Sunday, May 24, 2020

A Sociological Critique Of Nickel And Dimed - 1284 Words

A Sociological Critique of Nickel and Dimed I. Introduction The economic and social class gap in America is evaluated in the book titled, Nickel and Dimed: On Not Getting by in America by Barbara Ehrenreich. The text aims to illustrate her perspective and experiences by going undercover as a journalist. Ehrenreich portrays herself as a recently divorced woman with the skills of a homemaker. The objective of Ehrenreich’s experiment was to evaluate different jobs requiring little to no skills and to see if she could survive economically on a low wage income. This essay will demonstrate the problem of Ehrenreich’s experiment by showing that her experience was anecdotal, privileged, and contradicted her own rules. In addition, some solutions will be offered for future experiments that are comparable to Ehrenreich’s. II. Nickel and Dimed in Context Ehrenreich begins her journey in Florida and sets aside money as well as securing an undesirable car to begin her new life. Before she begins her undercover experiment there are three rules she sets in place. The first rule is she cannot fall back on her skills to obtain work. Second, she has to accept the highest paying job. Third, she must find and accept the cheapest rent that is offered to her. Ehrenreich documents the experiences that she encounters daily and records them in her journal. During her undercover study, she works at six different jobs that are located in three different states. During her journey, Ehrenreich is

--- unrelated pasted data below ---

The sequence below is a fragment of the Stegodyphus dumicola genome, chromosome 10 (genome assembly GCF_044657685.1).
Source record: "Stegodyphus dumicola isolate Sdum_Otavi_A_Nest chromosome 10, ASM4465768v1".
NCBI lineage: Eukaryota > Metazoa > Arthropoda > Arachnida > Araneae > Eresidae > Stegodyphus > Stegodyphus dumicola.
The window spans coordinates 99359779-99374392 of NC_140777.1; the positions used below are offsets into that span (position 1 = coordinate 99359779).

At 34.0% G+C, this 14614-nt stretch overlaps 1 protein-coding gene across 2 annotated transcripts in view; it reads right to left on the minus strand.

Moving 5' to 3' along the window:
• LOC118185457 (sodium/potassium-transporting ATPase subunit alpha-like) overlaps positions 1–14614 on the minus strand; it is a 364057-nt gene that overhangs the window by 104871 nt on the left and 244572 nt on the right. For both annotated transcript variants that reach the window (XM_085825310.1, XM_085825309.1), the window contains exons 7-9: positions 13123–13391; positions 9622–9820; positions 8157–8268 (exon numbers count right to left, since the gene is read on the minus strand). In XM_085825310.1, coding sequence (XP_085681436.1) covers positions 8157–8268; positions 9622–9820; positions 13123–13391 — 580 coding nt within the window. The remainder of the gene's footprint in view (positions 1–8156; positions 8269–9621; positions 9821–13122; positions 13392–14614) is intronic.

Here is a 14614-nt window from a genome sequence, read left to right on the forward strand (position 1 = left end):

Thursday, May 14, 2020

The Importance Of A Women And The Hierarchy Of A Male